First, please don’t feel obligated to do anything for me. I probably won’t have the energy to take you up on any offer or respond to messages (although I will appreciate reading them). Mail will be hard for me to handle. I also DON’T want advice.
Now I’m just going to be straight with you about what I DO want because if you’re able to help me with one of these below things, it will be the most meaningful way you can help me:
#1: Help me get a book deal: I’ve been working on my book the last couple years (a memoir about my cancer experience) and have a near complete proposal done, but have slacked on submitting it to agents because I’ve been so busy with my practice and I’m not that familiar with the publishing world.
If you have any helpful connections to agents or publishers (or are one), I want to hear from you. Being able to put this book out into the world is probably the most important thing to me right now. If you’re reading this in email hit “reply,” or just email me at elana(at)zenpsychiatry.com. If you put “Book Related” in the subject line it will help me see your message faster.
#2: Register to be a bone marrow donor: I actually just found out that there are several potential matches for me on the bone marrow registry database, which is a huge relief since I am adopted and mixed race and don’t have any full biological siblings. My transplant team is in the process of reaching out to these people to confirm they are available to donate, so somewhere out there is a stranger who will hopefully save my life. If this is something you’d be willing to do for another person, sign up to be a donor on the Be The Match website. It’s especially hard for minorities or mixed race people to find a match, and the difference in prognosis when you have a full match is significant.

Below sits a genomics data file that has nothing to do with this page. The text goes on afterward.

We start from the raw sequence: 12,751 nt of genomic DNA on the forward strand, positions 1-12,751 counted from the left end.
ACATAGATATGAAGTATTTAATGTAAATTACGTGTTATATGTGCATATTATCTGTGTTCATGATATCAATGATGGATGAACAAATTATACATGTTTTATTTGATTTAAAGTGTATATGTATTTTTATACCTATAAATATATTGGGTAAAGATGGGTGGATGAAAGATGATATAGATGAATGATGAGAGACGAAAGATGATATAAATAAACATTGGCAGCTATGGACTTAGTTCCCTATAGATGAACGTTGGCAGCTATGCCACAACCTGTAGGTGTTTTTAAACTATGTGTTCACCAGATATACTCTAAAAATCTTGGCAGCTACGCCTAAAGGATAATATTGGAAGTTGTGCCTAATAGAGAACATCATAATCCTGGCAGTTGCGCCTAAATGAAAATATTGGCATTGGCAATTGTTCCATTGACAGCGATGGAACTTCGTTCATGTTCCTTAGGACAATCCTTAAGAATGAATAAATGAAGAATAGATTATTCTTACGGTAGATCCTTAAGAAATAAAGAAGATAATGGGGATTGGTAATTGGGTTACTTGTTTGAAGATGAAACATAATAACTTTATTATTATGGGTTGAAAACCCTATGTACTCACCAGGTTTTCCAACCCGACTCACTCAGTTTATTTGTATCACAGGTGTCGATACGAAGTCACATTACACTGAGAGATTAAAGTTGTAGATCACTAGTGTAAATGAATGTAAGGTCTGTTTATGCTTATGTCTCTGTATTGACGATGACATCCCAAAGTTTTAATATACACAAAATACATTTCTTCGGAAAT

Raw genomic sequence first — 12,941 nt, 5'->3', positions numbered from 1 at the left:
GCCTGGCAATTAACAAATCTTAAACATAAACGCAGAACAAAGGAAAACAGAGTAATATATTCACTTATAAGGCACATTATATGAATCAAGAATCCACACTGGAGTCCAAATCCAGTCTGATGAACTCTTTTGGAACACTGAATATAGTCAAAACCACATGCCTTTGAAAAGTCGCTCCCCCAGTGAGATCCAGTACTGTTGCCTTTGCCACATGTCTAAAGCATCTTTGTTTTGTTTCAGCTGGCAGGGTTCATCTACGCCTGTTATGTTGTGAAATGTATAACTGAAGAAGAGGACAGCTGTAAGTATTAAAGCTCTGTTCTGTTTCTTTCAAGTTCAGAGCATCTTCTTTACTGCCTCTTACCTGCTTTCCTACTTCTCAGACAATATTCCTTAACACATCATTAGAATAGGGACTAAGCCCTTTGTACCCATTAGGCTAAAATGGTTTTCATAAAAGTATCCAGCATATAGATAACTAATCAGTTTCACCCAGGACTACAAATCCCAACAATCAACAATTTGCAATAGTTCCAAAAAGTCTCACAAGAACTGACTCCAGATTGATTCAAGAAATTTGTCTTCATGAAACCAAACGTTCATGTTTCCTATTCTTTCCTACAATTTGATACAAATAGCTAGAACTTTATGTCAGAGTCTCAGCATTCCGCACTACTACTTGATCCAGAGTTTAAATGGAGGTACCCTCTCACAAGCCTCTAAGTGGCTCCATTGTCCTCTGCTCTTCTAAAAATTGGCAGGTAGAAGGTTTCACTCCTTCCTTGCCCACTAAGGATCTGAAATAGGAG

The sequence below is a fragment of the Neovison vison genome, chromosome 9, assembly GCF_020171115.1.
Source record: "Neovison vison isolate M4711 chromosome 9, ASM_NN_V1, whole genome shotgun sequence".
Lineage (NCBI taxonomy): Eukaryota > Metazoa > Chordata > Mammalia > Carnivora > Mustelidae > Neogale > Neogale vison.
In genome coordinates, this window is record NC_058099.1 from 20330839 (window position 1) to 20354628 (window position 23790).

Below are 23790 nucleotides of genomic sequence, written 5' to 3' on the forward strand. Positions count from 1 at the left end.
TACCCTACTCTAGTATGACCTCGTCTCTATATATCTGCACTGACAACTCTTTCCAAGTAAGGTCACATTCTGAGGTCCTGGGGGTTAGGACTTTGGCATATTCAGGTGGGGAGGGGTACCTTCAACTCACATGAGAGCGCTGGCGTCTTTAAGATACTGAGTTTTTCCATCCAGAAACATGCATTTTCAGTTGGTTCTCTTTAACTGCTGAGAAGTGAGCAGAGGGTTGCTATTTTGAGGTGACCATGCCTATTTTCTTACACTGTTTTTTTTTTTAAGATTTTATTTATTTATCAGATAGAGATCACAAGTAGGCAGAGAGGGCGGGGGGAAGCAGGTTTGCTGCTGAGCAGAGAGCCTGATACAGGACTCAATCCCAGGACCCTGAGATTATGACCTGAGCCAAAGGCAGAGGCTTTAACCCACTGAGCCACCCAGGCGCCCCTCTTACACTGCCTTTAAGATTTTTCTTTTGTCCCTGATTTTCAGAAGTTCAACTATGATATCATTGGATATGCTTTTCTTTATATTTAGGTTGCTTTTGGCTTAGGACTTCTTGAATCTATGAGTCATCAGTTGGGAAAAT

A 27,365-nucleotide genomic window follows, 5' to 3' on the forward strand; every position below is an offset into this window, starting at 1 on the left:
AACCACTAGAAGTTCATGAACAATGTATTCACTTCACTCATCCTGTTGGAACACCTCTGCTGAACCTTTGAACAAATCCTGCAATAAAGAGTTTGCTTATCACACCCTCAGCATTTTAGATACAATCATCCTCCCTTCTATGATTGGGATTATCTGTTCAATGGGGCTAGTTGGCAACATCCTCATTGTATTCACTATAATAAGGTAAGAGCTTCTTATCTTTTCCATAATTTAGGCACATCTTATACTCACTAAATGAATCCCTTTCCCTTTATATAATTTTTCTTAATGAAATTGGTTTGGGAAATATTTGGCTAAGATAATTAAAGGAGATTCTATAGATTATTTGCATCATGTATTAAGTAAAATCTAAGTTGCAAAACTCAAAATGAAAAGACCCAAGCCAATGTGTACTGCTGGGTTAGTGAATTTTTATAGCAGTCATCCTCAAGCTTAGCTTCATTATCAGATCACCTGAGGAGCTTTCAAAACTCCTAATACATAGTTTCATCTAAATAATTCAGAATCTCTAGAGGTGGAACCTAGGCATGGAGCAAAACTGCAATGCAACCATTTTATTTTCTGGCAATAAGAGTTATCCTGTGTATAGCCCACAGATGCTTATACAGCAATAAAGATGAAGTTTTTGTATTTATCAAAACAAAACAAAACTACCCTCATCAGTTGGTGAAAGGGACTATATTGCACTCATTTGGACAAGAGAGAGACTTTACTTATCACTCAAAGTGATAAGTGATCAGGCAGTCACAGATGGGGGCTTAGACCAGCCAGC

#3: Help me get my goddamn money back from American Airlines for my trip to Germany: [Update: AA has refunded my ticket thanks to you guys!] thought that getting lymphoma a week before my trip and needing a bone marrow transplant would be a reasonable excuse for a refund (especially for a business class ticket), but apparently they disagree. They did offer me a voucher, which I appreciate, but there’s no way I’ll be able to use it within a year, and it feels overwhelming to have to coordinate other people using it and paying me back with everything else going.
You can use Twitter to tell them your thoughts at @AmericanAir (cc me @ElanaMD), or Click Here to Tweet my Pre-Written Message. As a side note, American Airlines has a collaboration with Stand Up To Cancer (who incidentally interviewed me a few months ago)… and I feel like if you’re going to do something like that you have to practice what you preach and be compassionate to people in extreme situations.
Thank you for reading and I hope to write another post soon with an update.